Blog Archive

This post contains links to products on Amazon. If you purchase items through these links, I receive a small percentage of every sale.

Flying with Special Needs Children

Flying with special needs children is a daunting task. There are so many sensory experiences that can trigger behaviors. 

Children are required to stay still for long amounts of time, sitting in their seats on the airplane.

There is so much waiting!

Did I mention the challenging task of getting through security and a gate at the airport, to only wait some more?

Flying with Special Needs Children

Flying with Special Need Children

I started writing this post 127 days before we left on our first trip to Walt Disney World.  That meant only 127 days until my husband and I stepped on board an airplane with four special needs kiddos who had never flown before. 

To say I was nervous is a bit of an understatement. 

In total we spent 12 hours traveling and waiting to arrive at Walt Disney World if you count car rides, shuttles, layovers, and time in the sky.

Now, I knew many other families had traveled before us.  

I knew many other families with special needs kiddos had flown before us.  

But, I couldn't just brush off comments from others, especially from those who knew my children well.

"Are you crazy?"

"What if you get kicked off the flight because of one of the kiddos?"

"How in the world are you going to do this?"

Trust me. Jason and I had thought about all of these things and spoken with the airline SEVERAL times.  

We couldn't predict how many kiddos would struggle or how much.  We were prepared for the worst case scenario and prepping the kiddos like crazy for this trip!  

My biggest fear was not one of the kiddos screaming during a flight.  I could handle that.  

But if one or more of the kiddos disliked flying after their first flight...  

I could picture myself having to physically carry them on to our second flight kicking and screaming.  All of this, just to get to our vacation destination.  Sigh.

Needless to say I had read every air travel post ever written, trying to prepare myself for this experience.  

There are some great posts out there.  If you'd like to read my favorites, be sure to check out my Air Travel with Kids Pinterest Board.  

Sadly, I didn't come across any from parents of special needs kiddos.  

Now that we've returned from our vacation, I couldn't resist sharing everything I learned through trial and error.  

The tips I'm sharing below, are those a parent of special needs kiddos should consider, in addition to tips already mentioned in every other post I've read.

The good news is they're all tested and tried. Our trip was a HUGE success! It went better than we could have ever imagined.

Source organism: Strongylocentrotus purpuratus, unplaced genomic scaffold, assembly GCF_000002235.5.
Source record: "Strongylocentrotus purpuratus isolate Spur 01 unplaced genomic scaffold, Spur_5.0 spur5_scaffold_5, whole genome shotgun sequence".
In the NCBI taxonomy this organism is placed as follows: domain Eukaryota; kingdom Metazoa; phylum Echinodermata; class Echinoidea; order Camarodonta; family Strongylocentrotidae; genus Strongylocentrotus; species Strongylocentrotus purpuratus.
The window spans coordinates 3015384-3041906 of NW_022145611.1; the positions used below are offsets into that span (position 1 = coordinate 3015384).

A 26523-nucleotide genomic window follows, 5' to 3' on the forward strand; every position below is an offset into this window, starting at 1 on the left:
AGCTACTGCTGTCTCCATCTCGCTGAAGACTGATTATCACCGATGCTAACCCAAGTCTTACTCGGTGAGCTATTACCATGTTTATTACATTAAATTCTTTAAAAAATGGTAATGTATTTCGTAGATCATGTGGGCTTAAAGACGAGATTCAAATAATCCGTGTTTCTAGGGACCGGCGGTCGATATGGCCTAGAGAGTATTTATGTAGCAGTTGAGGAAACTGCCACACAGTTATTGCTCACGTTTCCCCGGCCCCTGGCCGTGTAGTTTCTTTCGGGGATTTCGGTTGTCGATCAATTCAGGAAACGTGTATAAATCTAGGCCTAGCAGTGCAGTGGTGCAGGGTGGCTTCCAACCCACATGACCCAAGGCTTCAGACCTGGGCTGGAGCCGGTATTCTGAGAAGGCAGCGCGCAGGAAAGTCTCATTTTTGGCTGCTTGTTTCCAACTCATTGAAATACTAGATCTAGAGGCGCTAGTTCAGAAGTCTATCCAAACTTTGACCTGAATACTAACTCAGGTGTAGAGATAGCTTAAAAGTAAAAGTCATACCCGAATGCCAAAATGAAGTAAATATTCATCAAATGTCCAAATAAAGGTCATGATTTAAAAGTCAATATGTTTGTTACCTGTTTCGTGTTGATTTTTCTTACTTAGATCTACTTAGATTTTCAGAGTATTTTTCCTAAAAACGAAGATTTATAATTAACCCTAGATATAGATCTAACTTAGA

1. Book your flight reservations over the phone with the airline.  

It's important that you speak directly with the airline to make sure all needs can be accommodated.  

For us this meant accommodating seating arrangements, food allergies, and more.  

I was guaranteed seats together, even if flights change.  

I was able to learn the brand and name of every snack and drink offered on the flight.  

It was noted that we would be flying with four special needs children, and therefore may need extra help.  

Bulldozer and Sunshine were using adult strollers as handicapped accommodations, due to their autism related tendencies.  The airline was amazing with us and answered so many questions.

Airport Preparation Activities with Free Printables

Airport Preparation Unit with Free Printables

2. Prepare your kiddos for the airport and airplane experiences in as many ways as possible. 

Remember to prepare them not only for the order of events, but also for the sensory experiences along the way.  There are A LOT!  

If you're looking for resources, be sure to check out my Airport Preparation & Airplane Units.  

Both include very detailed social stories for kiddos, along with many other activities and preparatory experiences.

Airplane Unit with Free Printables

Airplane Unit with Free Printables

3. Request "Silent Boarding" once at your gate waiting to board every flight.  

I'm not sure if the wording is specific to JetBlue Airlines, or if it's a known phrase with all airlines.  No matter what it's called, it can make all the difference in your day. 

What does "Silent Boarding" mean?  

You are escorted by a crew member to board the plane before anyone else, including families with young children.  

This way your special needs children don't have to wait in any lines.  They don't have to be overwhelmed by others trying to board at the same time.  There's no crowding.  

Finally, they can slowly adapt to the plane without rushing.  You will have a longer wait on the plane, once you're seated, but slow transitions tend to be best for my kiddos.  

As long as they don't have to be buckled in for that wait time, we'll be okay.

"Silent boarding" for us while getting on the plane meant that we boarded with wheelchairs on each flight.

Air Travel Printables and Activities

Air Travel Activities & Printables

4. Prepare for anxieties!  

My husband and I have worked diligently to come up with plans for entertainment during our travel day.  

There are countless posts about busy bags on the web.  If busy bags work for your kiddos, be sure to pack several.  For ideas, be sure to check out my Busy Bag Pinterest Board.